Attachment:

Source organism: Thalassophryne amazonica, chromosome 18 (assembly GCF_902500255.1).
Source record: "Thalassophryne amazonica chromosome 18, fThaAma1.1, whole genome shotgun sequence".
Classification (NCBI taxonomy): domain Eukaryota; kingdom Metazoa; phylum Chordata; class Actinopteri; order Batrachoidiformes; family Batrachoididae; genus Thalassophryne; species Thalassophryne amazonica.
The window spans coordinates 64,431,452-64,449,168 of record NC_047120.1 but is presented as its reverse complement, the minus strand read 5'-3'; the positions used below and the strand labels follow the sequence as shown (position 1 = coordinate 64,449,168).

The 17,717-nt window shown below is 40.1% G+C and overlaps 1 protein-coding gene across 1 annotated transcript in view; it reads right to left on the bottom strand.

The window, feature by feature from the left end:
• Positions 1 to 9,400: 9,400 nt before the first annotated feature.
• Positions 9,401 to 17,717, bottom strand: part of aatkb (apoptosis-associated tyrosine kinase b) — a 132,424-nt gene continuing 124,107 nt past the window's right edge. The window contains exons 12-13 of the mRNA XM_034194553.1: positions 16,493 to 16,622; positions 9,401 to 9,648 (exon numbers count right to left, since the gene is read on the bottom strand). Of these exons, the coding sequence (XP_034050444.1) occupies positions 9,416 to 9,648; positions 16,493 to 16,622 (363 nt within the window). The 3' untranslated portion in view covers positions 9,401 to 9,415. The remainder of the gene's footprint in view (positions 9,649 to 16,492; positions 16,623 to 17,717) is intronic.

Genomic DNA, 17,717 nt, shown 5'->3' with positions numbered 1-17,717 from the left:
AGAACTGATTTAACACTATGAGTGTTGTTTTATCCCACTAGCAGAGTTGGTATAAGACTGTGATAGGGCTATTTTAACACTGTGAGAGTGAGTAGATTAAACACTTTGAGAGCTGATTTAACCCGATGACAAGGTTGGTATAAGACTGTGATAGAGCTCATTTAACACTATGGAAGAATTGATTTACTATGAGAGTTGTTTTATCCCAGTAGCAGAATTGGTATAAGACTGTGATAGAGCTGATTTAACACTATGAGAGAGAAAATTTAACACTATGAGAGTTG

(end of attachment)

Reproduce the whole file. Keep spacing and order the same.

Source organism: Thalassophryne amazonica, chromosome 18 (assembly GCF_902500255.1).
Source record: "Thalassophryne amazonica chromosome 18, fThaAma1.1, whole genome shotgun sequence".
Classification (NCBI taxonomy): domain Eukaryota; kingdom Metazoa; phylum Chordata; class Actinopteri; order Batrachoidiformes; family Batrachoididae; genus Thalassophryne; species Thalassophryne amazonica.
The window spans coordinates 64,431,452-64,449,168 of record NC_047120.1 but is presented as its reverse complement, the minus strand read 5'-3'; the positions used below and the strand labels follow the sequence as shown (position 1 = coordinate 64,449,168).

The 17,717-nt window shown below is 40.1% G+C and overlaps 1 protein-coding gene across 1 annotated transcript in view; it reads right to left on the bottom strand.

The window, feature by feature from the left end:
• Positions 1 to 9,400: 9,400 nt before the first annotated feature.
• Positions 9,401 to 17,717, bottom strand: part of aatkb (apoptosis-associated tyrosine kinase b) — a 132,424-nt gene continuing 124,107 nt past the window's right edge. The window contains exons 12-13 of the mRNA XM_034194553.1: positions 16,493 to 16,622; positions 9,401 to 9,648 (exon numbers count right to left, since the gene is read on the bottom strand). Of these exons, the coding sequence (XP_034050444.1) occupies positions 9,416 to 9,648; positions 16,493 to 16,622 (363 nt within the window). The 3' untranslated portion in view covers positions 9,401 to 9,415. The remainder of the gene's footprint in view (positions 9,649 to 16,492; positions 16,623 to 17,717) is intronic.

Genomic DNA, 17,717 nt, shown 5'->3' with positions numbered 1-17,717 from the left:
AGAACTGATTTAACACTATGAGTGTTGTTTTATCCCACTAGCAGAGTTGGTATAAGACTGTGATAGGGCTATTTTAACACTGTGAGAGTGAGTAGATTAAACACTTTGAGAGCTGATTTAACCCGATGACAAGGTTGGTATAAGACTGTGATAGAGCTCATTTAACACTATGGAAGAATTGATTTACTATGAGAGTTGTTTTATCCCAGTAGCAGAATTGGTATAAGACTGTGATAGAGCTGATTTAACACTATGAGAGAGAAAATTTAACACTATGAGAGTTG